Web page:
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Letters 09-01-2014

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Home · Articles · News · Other Opinions · Equal Justice for all?
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Equal Justice for all?

Rich Robinson - June 7th, 2007
Michigan Supreme Court Justice Elizabeth Weaver has criticized the state’s top court because there are no explicit standards that say when a justice should disqualify himself or herself from ruling in a case.
Her reward for raising this serious question has been a series of vicious personal attacks against her that distract attention from the serious problem she has raised. Don’t be distracted. There’s a real problem.
A new report from the Justice at Stake Campaign says that state judicial elections are nastier, noisier and more expensive than ever before. Candidates for state supreme courts across the country are building ever-larger campaign accounts. And special interests spend millions of dollars that are never disclosed in any campaign finance report.
This is not a new story. It’s routine for Michigan Supreme Court candidates and their supporters to spend more than $1 million per seat in marketing the candidates. In 2000, the tab was $16 million for three seats, and more than half that spending was totally off the books.
Why does this matter? If courts aren’t fair and impartial, we don’t have equal justice for all. Judges should be free of significant financial relationships with any litigant who appears before them. The American Bar Association’s Model Code of Judicial Conduct says that there shouldn’t be even the appearance of a conflict of interest.
This isn’t a hypothetical discussion. In 2000, the U.S. Chamber of Commerce spent $10 million on Supreme Court campaigns in five states: Michigan, Ohio, Indiana, Alabama and Mississippi. Several corporations, including Wal-Mart, Home Depot and DaimlerChrysler, each gave the U.S. Chamber $1 million for the effort.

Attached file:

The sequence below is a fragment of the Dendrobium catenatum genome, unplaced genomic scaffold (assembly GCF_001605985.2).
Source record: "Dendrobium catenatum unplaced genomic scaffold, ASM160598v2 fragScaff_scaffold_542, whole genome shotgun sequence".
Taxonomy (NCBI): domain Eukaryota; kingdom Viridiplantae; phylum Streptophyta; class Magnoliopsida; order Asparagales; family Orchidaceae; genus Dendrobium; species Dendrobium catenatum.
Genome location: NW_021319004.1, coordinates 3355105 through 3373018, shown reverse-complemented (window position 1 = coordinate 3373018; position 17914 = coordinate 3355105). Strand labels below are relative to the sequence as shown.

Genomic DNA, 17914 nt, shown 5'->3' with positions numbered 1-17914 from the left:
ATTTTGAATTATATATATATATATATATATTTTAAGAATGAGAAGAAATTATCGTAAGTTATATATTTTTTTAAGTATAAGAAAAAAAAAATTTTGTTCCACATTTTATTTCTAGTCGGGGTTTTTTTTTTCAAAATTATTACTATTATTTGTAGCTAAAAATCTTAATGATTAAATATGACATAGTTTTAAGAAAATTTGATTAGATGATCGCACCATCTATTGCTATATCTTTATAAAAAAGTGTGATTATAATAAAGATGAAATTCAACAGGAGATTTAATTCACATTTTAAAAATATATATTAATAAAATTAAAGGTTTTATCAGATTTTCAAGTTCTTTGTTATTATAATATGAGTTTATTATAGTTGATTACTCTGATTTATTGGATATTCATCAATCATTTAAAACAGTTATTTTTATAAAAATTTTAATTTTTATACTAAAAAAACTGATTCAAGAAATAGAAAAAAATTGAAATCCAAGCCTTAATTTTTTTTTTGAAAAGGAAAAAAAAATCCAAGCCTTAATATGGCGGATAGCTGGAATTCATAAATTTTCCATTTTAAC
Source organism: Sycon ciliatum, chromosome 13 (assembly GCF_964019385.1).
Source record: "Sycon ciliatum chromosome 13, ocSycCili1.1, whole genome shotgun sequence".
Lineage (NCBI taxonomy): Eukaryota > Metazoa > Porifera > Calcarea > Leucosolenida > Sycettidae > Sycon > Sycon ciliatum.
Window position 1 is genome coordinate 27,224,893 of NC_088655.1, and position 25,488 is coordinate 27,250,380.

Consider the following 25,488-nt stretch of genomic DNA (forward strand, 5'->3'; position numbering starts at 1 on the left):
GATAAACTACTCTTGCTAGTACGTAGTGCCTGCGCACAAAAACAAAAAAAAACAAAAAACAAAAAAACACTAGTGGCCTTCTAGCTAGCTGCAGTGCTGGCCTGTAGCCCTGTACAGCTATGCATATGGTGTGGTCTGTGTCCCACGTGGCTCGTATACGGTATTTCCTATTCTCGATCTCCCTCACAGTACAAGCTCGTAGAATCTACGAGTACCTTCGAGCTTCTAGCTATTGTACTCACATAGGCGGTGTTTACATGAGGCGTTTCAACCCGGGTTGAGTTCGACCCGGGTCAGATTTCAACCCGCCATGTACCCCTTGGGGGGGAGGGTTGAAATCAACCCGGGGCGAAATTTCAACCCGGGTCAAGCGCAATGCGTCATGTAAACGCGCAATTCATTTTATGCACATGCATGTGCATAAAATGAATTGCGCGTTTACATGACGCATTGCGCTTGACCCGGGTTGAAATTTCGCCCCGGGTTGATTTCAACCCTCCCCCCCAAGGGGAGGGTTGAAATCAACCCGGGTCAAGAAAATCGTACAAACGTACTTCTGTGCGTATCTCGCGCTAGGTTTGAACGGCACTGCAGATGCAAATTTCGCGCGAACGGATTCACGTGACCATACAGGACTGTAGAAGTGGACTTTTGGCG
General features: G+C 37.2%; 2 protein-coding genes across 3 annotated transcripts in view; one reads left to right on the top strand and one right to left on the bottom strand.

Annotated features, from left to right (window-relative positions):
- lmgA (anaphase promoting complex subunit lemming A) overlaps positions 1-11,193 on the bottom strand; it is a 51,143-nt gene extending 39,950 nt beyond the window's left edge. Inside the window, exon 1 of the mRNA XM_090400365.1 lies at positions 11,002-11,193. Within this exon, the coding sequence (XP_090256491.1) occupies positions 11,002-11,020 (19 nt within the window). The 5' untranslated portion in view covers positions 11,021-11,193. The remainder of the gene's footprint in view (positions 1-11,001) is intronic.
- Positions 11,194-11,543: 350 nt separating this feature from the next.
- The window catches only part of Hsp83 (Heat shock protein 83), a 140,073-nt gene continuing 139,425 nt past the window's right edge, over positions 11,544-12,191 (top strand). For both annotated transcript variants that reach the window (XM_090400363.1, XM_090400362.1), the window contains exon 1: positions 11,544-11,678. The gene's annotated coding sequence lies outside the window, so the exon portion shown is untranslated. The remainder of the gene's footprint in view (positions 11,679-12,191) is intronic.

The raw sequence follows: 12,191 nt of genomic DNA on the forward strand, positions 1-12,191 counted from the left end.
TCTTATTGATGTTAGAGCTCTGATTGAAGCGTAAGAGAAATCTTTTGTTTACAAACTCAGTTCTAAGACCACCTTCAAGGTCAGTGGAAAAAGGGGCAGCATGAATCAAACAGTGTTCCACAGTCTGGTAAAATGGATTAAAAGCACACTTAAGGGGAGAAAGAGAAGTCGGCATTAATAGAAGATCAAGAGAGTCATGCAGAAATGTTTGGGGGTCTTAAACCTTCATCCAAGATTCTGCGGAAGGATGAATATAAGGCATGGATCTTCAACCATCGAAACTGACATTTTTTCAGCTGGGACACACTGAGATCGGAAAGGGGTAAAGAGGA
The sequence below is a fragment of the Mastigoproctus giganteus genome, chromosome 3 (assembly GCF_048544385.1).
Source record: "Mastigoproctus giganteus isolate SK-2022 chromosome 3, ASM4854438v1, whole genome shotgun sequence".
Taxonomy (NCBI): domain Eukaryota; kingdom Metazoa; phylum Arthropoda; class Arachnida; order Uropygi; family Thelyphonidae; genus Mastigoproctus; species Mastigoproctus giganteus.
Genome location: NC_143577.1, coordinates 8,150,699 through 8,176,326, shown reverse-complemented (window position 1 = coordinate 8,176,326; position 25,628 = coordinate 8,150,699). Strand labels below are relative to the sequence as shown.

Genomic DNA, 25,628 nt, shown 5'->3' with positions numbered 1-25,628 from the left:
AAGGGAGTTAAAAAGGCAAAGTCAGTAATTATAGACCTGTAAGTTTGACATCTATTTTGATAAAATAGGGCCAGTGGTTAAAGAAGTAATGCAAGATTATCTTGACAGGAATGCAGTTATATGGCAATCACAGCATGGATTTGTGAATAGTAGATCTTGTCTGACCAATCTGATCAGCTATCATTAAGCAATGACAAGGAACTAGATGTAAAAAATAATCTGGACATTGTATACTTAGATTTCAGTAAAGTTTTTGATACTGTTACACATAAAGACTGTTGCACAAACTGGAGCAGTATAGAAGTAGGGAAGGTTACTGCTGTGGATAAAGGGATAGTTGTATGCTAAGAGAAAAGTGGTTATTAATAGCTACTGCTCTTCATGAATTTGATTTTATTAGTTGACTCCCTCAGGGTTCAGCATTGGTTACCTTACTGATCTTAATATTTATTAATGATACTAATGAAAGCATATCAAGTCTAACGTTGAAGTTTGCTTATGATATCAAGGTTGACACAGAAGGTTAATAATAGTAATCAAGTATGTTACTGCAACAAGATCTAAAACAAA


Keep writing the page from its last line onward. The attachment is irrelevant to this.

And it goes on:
The U.S. Chamber, in turn, supported the Michigan Chamber of Commerce and its $3 million television advertising campaign that depicted three candidates as unsuitable for the Court. Notably, however, those ads didn’t make any explicit statement about voting. That is critical because Michigan’s weak campaign finance law doesn’t consider ads that don’t mention voting to be campaign expenditures. These ads masquerade as issue ads and don’t have to be reported. Contributors are not disclosed and the normal prohibitions against using corporate money in a political campaign do not apply.
Subsequent to the 2000 elections, the Michigan Supreme Court, including the three justices whose campaigns were aided by the Michigan Chamber’s undisclosed television campaign, reversed two different damage judgments against DaimlerChrysler that together were worth more than $50 million.
I am not arguing the jurisprudential merits of these cases. But I do know that DaimlerChrysler contributed $1 million to the U.S. Chamber, which sent $1 million to the Michigan Chamber, which ran a multi-million dollar ad campaign that defined the “good guys” and the “bad guys” in the Supreme Court election. The justices backed by the Chamber then ruled on two DaimlerChrylser cases that got the corporation off the hook for $50 million in damages. Do you see the potential conflict of interest in this?
Since 2000, the Michigan Chamber of Commerce has spent $6 million on unreported ads touting the merits of five of our Supreme Court justices, four of whom routinely vote as a block. The Chamber, each election, has spent more than the candidates, a fact that can be verified by data in the state television broadcasters’ public files. The Chamber’s ads had the required disclaimer that says they paid for the ads. But that disclaimer is a label on a black box that conceals the true sources of those funds. Inside that black-box are $6 million worth of potential conflicts of interest, and we have no way to evaluate how many times the justices should have stood aside because somebody in a case before them was financially critical to their election.
What to do? We should require full disclosure of all campaign advertisements that focus on candidates, whether they mention voting or not. That would break open the black boxes that conceal the identities of financial backers and potential conflicts of interest.
More importantly, we should provide public financing for Michigan Supreme Court campaigns. Voters deserve the opportunity to vote for candidates who are demonstrably free of financial entanglements with special interests. Trust and confidence in our highest court is at stake.
And finally, the court should publish standards for self-disqualification that make sense to anyone who reads them.

Rich Robinson is the executive director of the Michigan Campaign Finance Network, a nonpartisan watchdog group.

 
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